For many years structural and functional differences in endothelial cells have been recognized among organs, and between specialized sites, such as in high endothelial venules. More recently, however, phenotypic variation in endothelial structure and function along a single blood ves sel has been examined. These results illustrate a heterogeneity that arises not only because of the environment in which the cell resides, but also because of the cell's origin. Indeed, endothelial cells become imprinted in the course of development, as do all cells, based upon their interactions with surrounding tissue environments to achieve differentiation. As this differentiated phenotype is stable through mitotic cell divisions, the cell retains a memory from whence it came even through multiple passages in tissue culture. We are only now beginning to appreciate the significance of these epigenetic modifications in endothelial function and their relevance to site-specific disease susceptibility. Subsequent investigation will provide significant insight into how normal lung vascular development imprints on macro- and microvascular endothelial cells a phenotype that is uniquely suited to fulfill their site-specific functions.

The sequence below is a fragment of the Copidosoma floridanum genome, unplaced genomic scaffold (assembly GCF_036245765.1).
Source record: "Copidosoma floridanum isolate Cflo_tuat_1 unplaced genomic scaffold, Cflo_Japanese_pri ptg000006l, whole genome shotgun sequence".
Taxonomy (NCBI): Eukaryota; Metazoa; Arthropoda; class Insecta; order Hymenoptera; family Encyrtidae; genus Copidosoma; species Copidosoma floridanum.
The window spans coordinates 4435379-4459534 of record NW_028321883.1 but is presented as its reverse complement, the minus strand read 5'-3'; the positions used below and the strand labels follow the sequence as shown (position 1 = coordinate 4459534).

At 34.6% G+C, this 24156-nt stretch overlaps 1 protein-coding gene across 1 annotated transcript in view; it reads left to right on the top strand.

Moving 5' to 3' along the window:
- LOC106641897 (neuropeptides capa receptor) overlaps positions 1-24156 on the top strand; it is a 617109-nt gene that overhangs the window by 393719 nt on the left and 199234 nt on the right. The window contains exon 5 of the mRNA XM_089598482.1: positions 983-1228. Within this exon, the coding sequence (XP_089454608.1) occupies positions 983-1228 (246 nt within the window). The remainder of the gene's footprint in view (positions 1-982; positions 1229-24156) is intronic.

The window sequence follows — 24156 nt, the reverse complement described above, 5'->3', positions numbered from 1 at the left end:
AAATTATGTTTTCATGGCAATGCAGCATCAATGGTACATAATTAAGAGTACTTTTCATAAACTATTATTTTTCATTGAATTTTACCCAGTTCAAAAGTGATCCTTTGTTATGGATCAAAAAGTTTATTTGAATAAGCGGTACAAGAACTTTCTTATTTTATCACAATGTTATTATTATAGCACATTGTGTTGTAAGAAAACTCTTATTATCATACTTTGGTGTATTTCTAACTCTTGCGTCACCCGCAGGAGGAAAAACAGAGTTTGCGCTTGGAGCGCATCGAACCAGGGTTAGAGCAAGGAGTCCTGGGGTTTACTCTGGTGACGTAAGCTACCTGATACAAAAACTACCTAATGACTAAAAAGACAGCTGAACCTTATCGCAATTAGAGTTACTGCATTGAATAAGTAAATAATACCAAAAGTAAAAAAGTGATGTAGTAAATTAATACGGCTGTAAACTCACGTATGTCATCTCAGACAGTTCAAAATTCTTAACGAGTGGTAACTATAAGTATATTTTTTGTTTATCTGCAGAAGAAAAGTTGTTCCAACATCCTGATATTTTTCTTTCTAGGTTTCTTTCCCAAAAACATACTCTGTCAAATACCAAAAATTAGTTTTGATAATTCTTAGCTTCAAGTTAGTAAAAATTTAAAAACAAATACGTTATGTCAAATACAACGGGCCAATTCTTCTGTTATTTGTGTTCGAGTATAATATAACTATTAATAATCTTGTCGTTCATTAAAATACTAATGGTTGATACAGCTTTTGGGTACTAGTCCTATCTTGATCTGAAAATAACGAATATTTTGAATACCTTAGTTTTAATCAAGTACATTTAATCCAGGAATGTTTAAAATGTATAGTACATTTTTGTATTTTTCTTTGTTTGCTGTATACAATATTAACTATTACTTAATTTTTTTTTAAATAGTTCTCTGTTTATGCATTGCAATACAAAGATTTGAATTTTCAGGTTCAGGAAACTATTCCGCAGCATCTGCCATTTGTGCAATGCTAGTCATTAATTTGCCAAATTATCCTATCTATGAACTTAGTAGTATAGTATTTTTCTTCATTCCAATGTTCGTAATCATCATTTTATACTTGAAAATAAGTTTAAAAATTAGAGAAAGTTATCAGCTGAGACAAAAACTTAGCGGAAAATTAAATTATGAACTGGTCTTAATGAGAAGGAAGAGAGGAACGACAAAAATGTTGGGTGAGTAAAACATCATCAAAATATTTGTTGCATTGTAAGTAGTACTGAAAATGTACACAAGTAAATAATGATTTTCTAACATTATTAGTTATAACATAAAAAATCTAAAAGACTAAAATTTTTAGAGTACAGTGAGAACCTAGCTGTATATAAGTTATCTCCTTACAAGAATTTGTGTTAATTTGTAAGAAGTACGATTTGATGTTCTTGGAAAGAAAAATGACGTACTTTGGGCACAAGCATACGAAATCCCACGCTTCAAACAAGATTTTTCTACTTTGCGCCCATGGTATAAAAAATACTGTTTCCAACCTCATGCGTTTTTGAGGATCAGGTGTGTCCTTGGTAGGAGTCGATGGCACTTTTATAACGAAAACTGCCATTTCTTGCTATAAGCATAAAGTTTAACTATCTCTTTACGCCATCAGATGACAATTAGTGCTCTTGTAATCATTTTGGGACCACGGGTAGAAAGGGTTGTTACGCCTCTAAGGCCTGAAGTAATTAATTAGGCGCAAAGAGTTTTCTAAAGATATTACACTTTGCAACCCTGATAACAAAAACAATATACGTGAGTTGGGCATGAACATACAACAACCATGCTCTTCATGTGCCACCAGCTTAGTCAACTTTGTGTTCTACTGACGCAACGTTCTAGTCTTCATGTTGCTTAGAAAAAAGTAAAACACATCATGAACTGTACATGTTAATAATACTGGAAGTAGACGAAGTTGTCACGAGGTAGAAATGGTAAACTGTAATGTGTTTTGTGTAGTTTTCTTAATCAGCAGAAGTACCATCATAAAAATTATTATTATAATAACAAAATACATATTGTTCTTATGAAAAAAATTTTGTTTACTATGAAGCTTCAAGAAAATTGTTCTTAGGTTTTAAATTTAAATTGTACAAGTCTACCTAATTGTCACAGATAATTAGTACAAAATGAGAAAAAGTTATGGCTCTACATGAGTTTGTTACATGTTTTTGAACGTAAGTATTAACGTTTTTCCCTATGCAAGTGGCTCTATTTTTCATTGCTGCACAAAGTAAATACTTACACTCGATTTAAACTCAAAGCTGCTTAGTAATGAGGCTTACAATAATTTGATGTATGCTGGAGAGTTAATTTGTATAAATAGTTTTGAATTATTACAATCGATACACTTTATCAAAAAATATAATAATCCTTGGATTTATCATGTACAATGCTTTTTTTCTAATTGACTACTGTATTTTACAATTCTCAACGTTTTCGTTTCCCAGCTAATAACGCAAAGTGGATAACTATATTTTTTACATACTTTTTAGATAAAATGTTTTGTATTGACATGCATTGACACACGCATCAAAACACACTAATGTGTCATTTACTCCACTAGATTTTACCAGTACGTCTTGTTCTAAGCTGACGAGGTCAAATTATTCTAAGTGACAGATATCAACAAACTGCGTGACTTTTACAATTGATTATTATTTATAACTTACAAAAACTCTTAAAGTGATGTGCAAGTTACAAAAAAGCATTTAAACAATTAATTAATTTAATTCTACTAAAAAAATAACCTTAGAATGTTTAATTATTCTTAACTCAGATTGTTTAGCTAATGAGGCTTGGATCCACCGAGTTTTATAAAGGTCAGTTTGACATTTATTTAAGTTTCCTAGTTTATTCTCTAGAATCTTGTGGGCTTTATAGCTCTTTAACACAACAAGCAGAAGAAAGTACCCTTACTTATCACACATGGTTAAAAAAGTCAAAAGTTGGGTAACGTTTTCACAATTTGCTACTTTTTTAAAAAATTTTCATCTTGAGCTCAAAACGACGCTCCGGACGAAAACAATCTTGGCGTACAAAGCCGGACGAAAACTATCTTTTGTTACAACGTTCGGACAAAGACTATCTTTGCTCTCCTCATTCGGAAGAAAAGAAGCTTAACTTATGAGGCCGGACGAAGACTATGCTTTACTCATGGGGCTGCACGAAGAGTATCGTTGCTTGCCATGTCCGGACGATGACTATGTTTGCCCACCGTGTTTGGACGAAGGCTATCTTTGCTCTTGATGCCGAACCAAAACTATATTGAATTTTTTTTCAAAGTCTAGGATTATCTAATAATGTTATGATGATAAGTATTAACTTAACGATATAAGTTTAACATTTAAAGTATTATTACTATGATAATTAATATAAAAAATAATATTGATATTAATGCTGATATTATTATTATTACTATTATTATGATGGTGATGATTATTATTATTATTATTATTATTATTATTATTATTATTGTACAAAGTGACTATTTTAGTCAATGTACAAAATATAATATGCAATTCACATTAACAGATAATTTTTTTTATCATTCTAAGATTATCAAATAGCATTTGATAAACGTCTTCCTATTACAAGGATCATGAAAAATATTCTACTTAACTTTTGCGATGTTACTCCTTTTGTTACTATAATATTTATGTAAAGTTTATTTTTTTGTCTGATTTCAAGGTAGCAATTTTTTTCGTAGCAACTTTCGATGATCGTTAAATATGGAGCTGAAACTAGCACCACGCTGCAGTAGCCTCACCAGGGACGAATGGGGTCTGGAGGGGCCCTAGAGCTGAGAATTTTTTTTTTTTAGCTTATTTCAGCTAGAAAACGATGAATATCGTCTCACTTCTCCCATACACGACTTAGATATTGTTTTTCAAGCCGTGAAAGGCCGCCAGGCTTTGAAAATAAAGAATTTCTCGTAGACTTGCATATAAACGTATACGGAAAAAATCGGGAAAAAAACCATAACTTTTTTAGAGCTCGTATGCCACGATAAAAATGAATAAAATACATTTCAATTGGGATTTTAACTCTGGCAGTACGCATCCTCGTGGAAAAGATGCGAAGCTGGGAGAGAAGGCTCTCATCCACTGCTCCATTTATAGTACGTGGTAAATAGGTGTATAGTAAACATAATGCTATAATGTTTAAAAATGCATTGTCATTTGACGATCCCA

Was this article helpful?
This ebook provides an introductory explanation of the workings of the human body, with an effort to draw connections between the body systems and explain their interdependencies. A framework for the book is homeostasis and how the body maintains balance within each system. This is intended as a first introduction to physiology for a college-level course.